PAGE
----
A few weeks ago I was having a highly engaging conversation with a successful woman who holds an influential, leadership position in her organisation. As she outlined her accomplishments, career journey and education I was in awe of her numerous research scholarships, exciting work with new technology, and roles she has had in her career so far. I was so interested in her experiences I almost forgot I was meant to be mentoring her! I started to think there wasn’t much I could really mentor or coach her on, she seemed to be doing great just by herself. However, what struck me at one point in the conversation was the language this truly accomplished person was using when referring to her achievements. She talked about her ‘little’ degree. She outlined how she ‘just’ got given her current role because she ‘blagged her way into it’, and how she had lots of different experiences but was an expert at nothing. Classic signals of our age old friend, imposter syndrome. It’s so pervasive, many of us feel it at some if it not all points of our career, and it just keeps coming up with so many people, typically women, who I mentor, coach and work with.
It was a scene from a movie that I watched when I was 22 that first made me realise that I wasn’t the only person in the world who heard a frequent voice telling me that one day I would be found out for not really knowing anything and not belonging in my role at work. In the movie scene, Bridget, the main character in Bridget Jones: The Edge of Reason, and wonderfully played by Renee Zellweger, was on her way to meet her lawyer boyfriend at a law society dinner. In a taxi on the way to the dinner, putting finishing touches to her make-up, Bridget wrestles with her nerves as we hear her a voice in her head asking "What if someone says ‘Bridget Jones, get out of here, you are ridiculous!'” The way that scene made me feel must have been the most profound impact I have ever felt from a romcom. Hearing these words, knowing that other people must have heard this sort of inner voice piping up at the most unhelpful moments, and that this must be something that is relatable for most movie-goers (or at least those that enjoyed bubbly romantic comedies), made me feel an enormous sense of relief. I honestly hadn’t realised before that other people also had this sort of thing going on in their heads!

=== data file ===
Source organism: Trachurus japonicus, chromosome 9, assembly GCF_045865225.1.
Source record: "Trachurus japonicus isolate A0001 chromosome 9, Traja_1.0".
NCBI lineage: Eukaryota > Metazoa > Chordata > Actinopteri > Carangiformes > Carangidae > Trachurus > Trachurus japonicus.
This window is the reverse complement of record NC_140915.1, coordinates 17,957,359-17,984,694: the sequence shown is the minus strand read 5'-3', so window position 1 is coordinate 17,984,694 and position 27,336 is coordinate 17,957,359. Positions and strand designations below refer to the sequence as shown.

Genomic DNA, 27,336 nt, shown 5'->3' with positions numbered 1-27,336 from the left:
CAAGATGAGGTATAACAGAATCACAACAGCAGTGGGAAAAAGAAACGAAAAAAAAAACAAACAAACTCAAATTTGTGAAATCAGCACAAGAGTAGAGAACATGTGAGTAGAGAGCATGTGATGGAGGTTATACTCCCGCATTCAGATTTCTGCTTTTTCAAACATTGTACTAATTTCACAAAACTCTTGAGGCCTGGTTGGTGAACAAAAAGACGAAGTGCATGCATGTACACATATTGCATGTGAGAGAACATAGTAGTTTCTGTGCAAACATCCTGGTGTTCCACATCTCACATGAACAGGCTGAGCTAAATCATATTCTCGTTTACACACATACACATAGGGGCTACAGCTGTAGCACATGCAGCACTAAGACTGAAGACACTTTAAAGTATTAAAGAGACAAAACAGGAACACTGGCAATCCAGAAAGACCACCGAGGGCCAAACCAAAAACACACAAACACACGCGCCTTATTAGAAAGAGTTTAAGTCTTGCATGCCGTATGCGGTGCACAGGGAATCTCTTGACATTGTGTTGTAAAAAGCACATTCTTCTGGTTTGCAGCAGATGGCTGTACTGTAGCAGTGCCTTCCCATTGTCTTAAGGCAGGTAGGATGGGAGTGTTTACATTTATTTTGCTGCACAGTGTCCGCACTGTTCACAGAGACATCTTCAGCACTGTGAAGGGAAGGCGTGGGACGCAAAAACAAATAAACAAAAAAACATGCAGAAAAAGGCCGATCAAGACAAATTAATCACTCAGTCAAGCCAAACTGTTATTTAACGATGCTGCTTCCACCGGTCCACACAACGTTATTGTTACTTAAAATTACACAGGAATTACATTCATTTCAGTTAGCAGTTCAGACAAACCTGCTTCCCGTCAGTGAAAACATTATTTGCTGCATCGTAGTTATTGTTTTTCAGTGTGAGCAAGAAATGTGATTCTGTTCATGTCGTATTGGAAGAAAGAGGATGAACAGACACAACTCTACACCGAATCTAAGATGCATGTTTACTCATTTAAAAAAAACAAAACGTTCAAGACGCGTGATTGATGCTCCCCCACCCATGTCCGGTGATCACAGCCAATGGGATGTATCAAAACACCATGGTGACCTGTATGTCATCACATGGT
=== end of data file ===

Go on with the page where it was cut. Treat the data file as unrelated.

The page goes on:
What is wonderful to reflect on now is that it has really been years since I have been struck badly by imposter syndrome. There is so much information out there to dig into for great techniques to help with imposter syndrome, but rather than write an essay, here is a snapshot of what has helped me, what I’ve read about and practiced over the years, and which I’ve discussed with friends and colleagues and found to be most useful. This is essentially a quick fix in the moment:
Step 1) Notice and label it. As soon as you detect the ‘imposter feelings’ starting, just pay attention to what it is you're feeling and telling yourself. Being conscious of what is happening, rather than letting the self-talk run on autopilot allows you to move on to deal with it. Once you have noticed the self-talk around being an imposter, label what is happening. Take a pause to mentally note ‘Ah, I know what’s happening – there’s a bit of imposter syndrome coming up here.’
Step 2) Create distance. Allow yourself to create distance between who you really are, the essence of yourself and your being, and the voice you are hearing or feelings you’re having. Remember that your feelings are not you. They are just signals. Noticing and labeling what’s happening from Step 1 can be very powerful to allow you the space to recognise that you are not an imposter, rather, that you have feelings of being an imposter. There is a really important distinction to recognise between the two. Rather than defining yourself as the imposter, you are simply noticing that a bit of imposter syndrome is coming up for you. The mental conversation might change from “Argh, I really don’t belong here, all these people in this meeting are so much more experienced than me and I'm going to get found out…” to “I’ve got some feelings coming up now that I’m a bit of an imposter in this meeting. I know this is natural, it happens to lots of people, and I know my brain is trying to help me here, but thinking of myself as an imposter is not useful to me right now.” Showing yourself some loving kindness in this situation can help you take back a sense of control, and feel more grounded in yourself.
Step 3) Counter. Once you’ve noticed and labelled the imposter syndrome coming up, and been able to create some distance between yourself and the idea of being an imposter, it can allow you to then counter with some quick fixes in the moment. In the example of being in a meeting, consider the reasons you have been invited. You likely bring a different perspective, have a unique experience or insight to share, or perhaps you’re there to learn. Reminding yourself of what you do bring to the situation, rather than what you don’t. And remind yourself that ultimately, no-one else can validate you or confirm your belonging – you belong to yourself.
While I’ve shared a ‘quick fix’ approach, I know from personal experience it can take years for imposter syndrome to stop coming up. For me, it really has been a lot of inside-out work (working on myself, meditating, and building my own self-love) that has meant imposter syndrome has mainly been a thing of the past. It still comes up from time to time though, but like anything, with all the practice I’d put in in the past, running through the steps I shared is old hand, and I can quickly get myself to a place where I feel more grounded and can contribute effectively. I hope these steps are useful for you.
I’d love to hear what practices you use to overcome imposer syndrome, so please drop me a line or share in the comments.